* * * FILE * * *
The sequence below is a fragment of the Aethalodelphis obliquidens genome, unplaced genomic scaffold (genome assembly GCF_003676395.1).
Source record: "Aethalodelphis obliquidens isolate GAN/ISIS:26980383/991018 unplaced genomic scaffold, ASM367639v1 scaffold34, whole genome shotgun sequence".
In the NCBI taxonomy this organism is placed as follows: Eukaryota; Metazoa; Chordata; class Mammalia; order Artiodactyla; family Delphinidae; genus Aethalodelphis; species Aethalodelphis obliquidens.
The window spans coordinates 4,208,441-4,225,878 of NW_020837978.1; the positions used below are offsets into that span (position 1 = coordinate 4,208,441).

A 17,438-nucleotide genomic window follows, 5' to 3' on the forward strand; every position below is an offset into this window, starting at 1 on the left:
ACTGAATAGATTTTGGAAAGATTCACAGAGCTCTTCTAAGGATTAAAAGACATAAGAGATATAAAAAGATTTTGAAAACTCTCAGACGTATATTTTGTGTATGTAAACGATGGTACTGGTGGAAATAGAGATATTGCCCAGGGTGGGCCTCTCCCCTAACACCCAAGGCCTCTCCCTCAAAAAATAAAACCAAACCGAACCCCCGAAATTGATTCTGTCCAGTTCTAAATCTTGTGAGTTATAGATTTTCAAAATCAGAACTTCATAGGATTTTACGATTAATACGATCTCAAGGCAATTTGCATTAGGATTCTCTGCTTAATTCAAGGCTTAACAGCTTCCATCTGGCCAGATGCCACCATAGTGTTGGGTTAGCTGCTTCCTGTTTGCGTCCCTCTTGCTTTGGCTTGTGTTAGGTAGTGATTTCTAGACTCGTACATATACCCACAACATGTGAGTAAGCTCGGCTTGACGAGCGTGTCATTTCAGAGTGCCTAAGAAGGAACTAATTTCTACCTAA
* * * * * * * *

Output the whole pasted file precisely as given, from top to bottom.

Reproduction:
The sequence below is a fragment of the Aethalodelphis obliquidens genome, unplaced genomic scaffold (genome assembly GCF_003676395.1).
Source record: "Aethalodelphis obliquidens isolate GAN/ISIS:26980383/991018 unplaced genomic scaffold, ASM367639v1 scaffold34, whole genome shotgun sequence".
In the NCBI taxonomy this organism is placed as follows: Eukaryota; Metazoa; Chordata; class Mammalia; order Artiodactyla; family Delphinidae; genus Aethalodelphis; species Aethalodelphis obliquidens.
The window spans coordinates 4,208,441-4,225,878 of NW_020837978.1; the positions used below are offsets into that span (position 1 = coordinate 4,208,441).

A 17,438-nucleotide genomic window follows, 5' to 3' on the forward strand; every position below is an offset into this window, starting at 1 on the left:
ACTGAATAGATTTTGGAAAGATTCACAGAGCTCTTCTAAGGATTAAAAGACATAAGAGATATAAAAAGATTTTGAAAACTCTCAGACGTATATTTTGTGTATGTAAACGATGGTACTGGTGGAAATAGAGATATTGCCCAGGGTGGGCCTCTCCCCTAACACCCAAGGCCTCTCCCTCAAAAAATAAAACCAAACCGAACCCCCGAAATTGATTCTGTCCAGTTCTAAATCTTGTGAGTTATAGATTTTCAAAATCAGAACTTCATAGGATTTTACGATTAATACGATCTCAAGGCAATTTGCATTAGGATTCTCTGCTTAATTCAAGGCTTAACAGCTTCCATCTGGCCAGATGCCACCATAGTGTTGGGTTAGCTGCTTCCTGTTTGCGTCCCTCTTGCTTTGGCTTGTGTTAGGTAGTGATTTCTAGACTCGTACATATACCCACAACATGTGAGTAAGCTCGGCTTGACGAGCGTGTCATTTCAGAGTGCCTAAGAAGGAACTAATTTCTACCTAA